I can’t attest to the truth of that statement, especially since I haven’t read either book. But judging a film by its book cover has always been a pursuit in futility. Regardless of the book’s general reception, the most notable aspect of the adaptation is getting Steven Spielberg to direct. Hell, the man more or less created the concept of the “blockbuster.” And with the possible exception of James Cameron and Christopher Nolan, is there anyone else in the world whose name would be powerful enough to get all the rights needed for the world of Ready Player One?

Indeed, when looking at Spielberg’s prior work, it suggests he was easily one of the best people to adapt the 2011 novel. Jaws, The Colour Purple, Empire of the Sun, Jurassic Park, Schindler’s Ark, Amistad, Minority Report, Catch Me If You Can, War Horse, the Tintin comics and The BFG are all popular pieces of literature that he turned into critically and (mostly) commercially successful movies. (Okay, he kind of failed on adapting The Lost World, but could anyone have pulled off that book?)

But while Spielberg is a great choice for Ready Player One, is Ready Player One a great choice for Spielberg? His last true blockbuster success was 2008’s Indiana Jones and the Kingdom of The Crystal Skull (Yes, argue as much as you want, but that film was massively successful!) In the ten years since, his attempts at blockbuster filmmaking (specifically The Adventures of Tintin and The BFG) haven’t reached anywhere near the same heights as his work in the 80s and 90s.

So, the question is… Does Spielberg still have the magic blockbuster touch?

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The year is 2045 and teenager Wade Watts (Tye Sheridan) spends most of his time inside a digital world known as the OASIS. Created by the long-dead James Halliday (Mark Rylance), the OASIS is used by millions as a form of escape, allowing them the chance to do numerous activities they could never do in real life.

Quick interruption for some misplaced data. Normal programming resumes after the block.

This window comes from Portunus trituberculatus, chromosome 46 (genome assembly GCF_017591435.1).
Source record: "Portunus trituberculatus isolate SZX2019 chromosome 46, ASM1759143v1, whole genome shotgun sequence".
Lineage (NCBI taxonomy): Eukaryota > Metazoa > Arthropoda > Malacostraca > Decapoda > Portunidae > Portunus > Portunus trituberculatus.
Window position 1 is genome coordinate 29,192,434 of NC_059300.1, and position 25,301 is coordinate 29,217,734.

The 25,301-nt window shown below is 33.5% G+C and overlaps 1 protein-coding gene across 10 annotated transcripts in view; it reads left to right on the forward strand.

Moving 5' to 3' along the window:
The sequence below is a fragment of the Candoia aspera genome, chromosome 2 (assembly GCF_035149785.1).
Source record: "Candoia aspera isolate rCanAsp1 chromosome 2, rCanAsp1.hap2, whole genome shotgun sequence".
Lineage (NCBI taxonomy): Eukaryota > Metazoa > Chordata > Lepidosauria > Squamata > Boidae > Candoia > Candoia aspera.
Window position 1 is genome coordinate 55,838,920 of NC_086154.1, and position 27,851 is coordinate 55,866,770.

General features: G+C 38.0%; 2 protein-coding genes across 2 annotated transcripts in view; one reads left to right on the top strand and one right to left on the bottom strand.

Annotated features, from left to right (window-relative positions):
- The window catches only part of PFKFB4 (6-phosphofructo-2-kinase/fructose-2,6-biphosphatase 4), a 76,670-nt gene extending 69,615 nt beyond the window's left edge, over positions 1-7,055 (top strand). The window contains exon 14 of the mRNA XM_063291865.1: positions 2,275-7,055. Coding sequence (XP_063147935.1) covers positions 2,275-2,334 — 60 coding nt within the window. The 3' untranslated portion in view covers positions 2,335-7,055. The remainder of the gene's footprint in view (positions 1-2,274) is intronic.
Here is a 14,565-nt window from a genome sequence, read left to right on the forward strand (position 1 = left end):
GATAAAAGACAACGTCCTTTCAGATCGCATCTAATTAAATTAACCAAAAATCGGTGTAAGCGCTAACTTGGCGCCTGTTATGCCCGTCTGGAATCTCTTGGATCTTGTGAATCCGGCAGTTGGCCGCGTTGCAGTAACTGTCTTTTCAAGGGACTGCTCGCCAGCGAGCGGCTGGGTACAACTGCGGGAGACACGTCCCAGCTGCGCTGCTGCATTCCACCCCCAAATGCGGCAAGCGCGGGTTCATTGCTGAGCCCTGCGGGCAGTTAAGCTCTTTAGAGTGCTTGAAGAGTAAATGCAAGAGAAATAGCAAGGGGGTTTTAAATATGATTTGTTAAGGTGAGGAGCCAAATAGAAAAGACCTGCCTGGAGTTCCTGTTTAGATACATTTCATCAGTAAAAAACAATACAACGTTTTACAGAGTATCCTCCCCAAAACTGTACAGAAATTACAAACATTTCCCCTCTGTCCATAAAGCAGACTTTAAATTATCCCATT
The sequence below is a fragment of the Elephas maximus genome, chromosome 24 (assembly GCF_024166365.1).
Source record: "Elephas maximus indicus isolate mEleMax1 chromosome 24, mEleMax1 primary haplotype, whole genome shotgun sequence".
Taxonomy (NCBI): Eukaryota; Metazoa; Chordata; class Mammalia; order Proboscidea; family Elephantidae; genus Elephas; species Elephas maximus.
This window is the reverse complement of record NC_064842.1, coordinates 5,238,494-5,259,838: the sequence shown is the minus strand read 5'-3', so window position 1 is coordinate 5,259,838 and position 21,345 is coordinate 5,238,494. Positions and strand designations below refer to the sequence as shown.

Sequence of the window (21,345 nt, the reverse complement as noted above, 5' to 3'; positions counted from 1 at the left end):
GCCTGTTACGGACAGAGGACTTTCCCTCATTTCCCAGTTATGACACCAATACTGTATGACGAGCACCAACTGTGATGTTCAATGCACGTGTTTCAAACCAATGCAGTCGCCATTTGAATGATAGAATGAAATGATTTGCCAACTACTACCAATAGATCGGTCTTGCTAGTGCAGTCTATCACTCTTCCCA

Along with his best friend, Aech (Lena Waithe), and famed player, Art3mis (Olivia Cooke), Watts has been trying to solve “Anorak’s Quest”; a series of puzzles that, when solved, would allow the winner to gain full control and legal ownership of the OASIS.

But with the same goal is the world’s second largest videogame company, Innovative Online Industries (IOI). Led by Nolan Sorrento (Ben Mendelsohn), the ruthless company will stop at nothing to get out on top.


Opening with what can only be called a history lesson, Ready Player One quickly sets up the never ending nature of the OASIS. It’s in this world-building that the Spielberg imagination is best exhibited. Unlike Inception, which rigidly stuck to real world restrictions (despite the fact that many sequences were meant to be dreams); Spielberg’s newest film isn’t afraid to take the fantastical to a whole new level.

From climbing Everest with Batman to skydiving out of the spaceship Serenity, the pop culture references come thick and fast. And for the most part they can be taken as interesting additions to the backdrop. The problem, however, arises when pop culture references are used as text rather than subtext. For example, the film’s plot makes heavy use of the old Atari game system and several scenes from a famed Stanley Kubrick film. But unless you are very familiar with both these aspects (which, I confess, I am not), those scenes become tedious rather than entertaining